Eukaryotic Tree

After much flux, we seem to be converging on a stable phylogeny for eukaryotic organisms (Fig. 1; Baldauf, 2003; Simpson and Roger, 2002; Keeling, 2004; Nikolaev et al. 2004; Simpson and Roger, 2004; although see, e.g., Philip et al., 2005). Most eukaryotes fall into one of six major clades: 1) the opisthokonts, containing the animals and fungi and a few unicellular groups; 2) the amoebozoans, containing the lobose amoebae (both naked and testate) and the slime molds; 3) the plants, containing the red and green algae (and the land plants) and a minor group known as the glaucophytes; 4) the chromalveolates, a clade that itself unites two major groups, the alveolates (containing the dinoflagellates, ciliates, and apicomplexans), and the chromists (including the diatoms, the oomycetes, the xanthophyte algae, and the brown algae); 5) the rhizarians, a group

* Many members of the Bacteria (=Eubacteria) and Archaea (=Archaebacteria) are also heterotrophic, but I restrict my discussion here to eukaryotic heterotrophs. Thus, when I use the term 'heterotroph', I am referring only to eukaryotic heterotrophs.

characterized by the possession of filose pseudopods, that includes the foraminifera, the (polyphyletic) radiolarians, and the cercozoans; and 6) the excavates, a controversial grouping (Simpson and Roger, 2004) that includes the euglenids and several parasitic taxa such as Giardia. Recent gene fusion data suggest that these six clades are divided into two groups: the 'unikonts' (opisthokonts and amoebozoans), and the 'bikonts' (plants, chromalveolates, rhizarians, and excavates), with the root of the eukaryotic tree falling between these two groups (Stechmann and Cavalier-Smith, 2002, 2003).

Heterotrophic taxa are highlighted in Fig. 1. Although many eukaryotes are capable of mixotrophy—acquiring nutrition via photosynthesis and phagotrophy, I will restrict my discussion below to those taxa most or all of whose members are strictly heterotrophic. Thus, I will focus on the early fossil record of only five eukaryotic clades: the opisthokonts, the amoebozoans, the chromalveolates, the rhizarians, and the excavates. With few exceptions, all plants are photosynthetic.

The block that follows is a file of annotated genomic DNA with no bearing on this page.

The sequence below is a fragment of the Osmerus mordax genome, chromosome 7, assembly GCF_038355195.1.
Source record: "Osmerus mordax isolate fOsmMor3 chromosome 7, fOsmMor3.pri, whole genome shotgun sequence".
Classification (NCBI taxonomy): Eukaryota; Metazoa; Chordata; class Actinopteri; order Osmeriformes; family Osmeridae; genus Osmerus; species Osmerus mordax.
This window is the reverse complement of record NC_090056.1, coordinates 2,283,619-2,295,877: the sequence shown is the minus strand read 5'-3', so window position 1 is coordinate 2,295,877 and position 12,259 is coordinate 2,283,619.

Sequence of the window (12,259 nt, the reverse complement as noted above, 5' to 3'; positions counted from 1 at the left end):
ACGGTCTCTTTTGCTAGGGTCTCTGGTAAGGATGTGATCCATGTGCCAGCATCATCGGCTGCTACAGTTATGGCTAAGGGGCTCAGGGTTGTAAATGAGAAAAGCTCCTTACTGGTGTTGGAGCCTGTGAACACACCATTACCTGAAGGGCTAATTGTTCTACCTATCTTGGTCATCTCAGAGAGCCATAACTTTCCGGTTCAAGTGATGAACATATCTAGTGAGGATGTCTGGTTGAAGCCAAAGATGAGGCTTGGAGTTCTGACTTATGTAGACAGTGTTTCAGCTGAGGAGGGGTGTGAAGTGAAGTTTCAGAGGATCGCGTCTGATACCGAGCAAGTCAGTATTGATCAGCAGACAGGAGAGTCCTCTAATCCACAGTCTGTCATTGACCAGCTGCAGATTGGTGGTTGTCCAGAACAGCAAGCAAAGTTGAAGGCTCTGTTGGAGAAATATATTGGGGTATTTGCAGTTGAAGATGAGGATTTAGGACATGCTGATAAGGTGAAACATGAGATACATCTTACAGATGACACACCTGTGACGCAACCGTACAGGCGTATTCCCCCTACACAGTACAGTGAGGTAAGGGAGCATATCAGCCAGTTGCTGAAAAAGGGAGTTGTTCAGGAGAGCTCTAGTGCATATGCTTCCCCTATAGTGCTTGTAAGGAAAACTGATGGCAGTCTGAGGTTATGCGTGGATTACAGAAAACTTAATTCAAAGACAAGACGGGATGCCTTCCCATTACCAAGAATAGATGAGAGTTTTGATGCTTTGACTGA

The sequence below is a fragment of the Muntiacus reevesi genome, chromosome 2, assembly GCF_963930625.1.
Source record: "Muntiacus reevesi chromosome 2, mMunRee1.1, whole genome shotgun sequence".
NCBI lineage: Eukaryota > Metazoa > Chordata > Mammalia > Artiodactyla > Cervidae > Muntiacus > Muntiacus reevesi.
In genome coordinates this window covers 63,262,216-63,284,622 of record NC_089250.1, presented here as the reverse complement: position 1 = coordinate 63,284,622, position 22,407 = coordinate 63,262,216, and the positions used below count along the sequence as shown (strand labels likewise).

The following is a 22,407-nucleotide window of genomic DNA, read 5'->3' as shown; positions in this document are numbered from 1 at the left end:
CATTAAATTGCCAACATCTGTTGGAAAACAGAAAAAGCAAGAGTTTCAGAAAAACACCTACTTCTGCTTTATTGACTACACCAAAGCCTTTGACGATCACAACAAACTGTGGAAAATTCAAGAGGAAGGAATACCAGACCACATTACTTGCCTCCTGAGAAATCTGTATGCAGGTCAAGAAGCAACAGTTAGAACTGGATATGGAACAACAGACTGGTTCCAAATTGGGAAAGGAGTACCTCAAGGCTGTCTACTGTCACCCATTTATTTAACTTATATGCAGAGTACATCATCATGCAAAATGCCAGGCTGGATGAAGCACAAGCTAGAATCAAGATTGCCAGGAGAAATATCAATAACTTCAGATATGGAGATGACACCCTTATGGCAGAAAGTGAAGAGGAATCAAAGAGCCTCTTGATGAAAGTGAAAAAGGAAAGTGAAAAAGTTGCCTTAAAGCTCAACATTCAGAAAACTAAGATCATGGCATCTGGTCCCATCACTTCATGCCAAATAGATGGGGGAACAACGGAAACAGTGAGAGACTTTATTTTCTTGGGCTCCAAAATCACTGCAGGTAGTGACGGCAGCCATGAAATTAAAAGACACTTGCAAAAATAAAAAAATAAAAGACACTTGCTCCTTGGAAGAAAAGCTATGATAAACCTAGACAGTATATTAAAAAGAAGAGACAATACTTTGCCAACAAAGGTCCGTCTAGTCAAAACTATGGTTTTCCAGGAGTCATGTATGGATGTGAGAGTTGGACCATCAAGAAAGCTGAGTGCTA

Eukaryotic Tree

Figure 1. A current view of eukaryote relationships, based on molecular and ultrastructural data (modified from Baldauf 2003; Simpson and Roger, 2002; Keeling, 2004; Nikolaev et ad, 2004; Simpson and Roger, 2004). Clades composed primarily of heterotrophs shown in boxes with solid lines; clades with both heterotrophs and autotrophs shown in boxes with dashed lines. A question mark indicates clades that are not strongly supported (Keeling, 2004). Rooting of the tree is based on gene fusion data (Stechmann and Cavalier-Smith 2002, 2003).

Figure 1. A current view of eukaryote relationships, based on molecular and ultrastructural data (modified from Baldauf 2003; Simpson and Roger, 2002; Keeling, 2004; Nikolaev et ad, 2004; Simpson and Roger, 2004). Clades composed primarily of heterotrophs shown in boxes with solid lines; clades with both heterotrophs and autotrophs shown in boxes with dashed lines. A question mark indicates clades that are not strongly supported (Keeling, 2004). Rooting of the tree is based on gene fusion data (Stechmann and Cavalier-Smith 2002, 2003).

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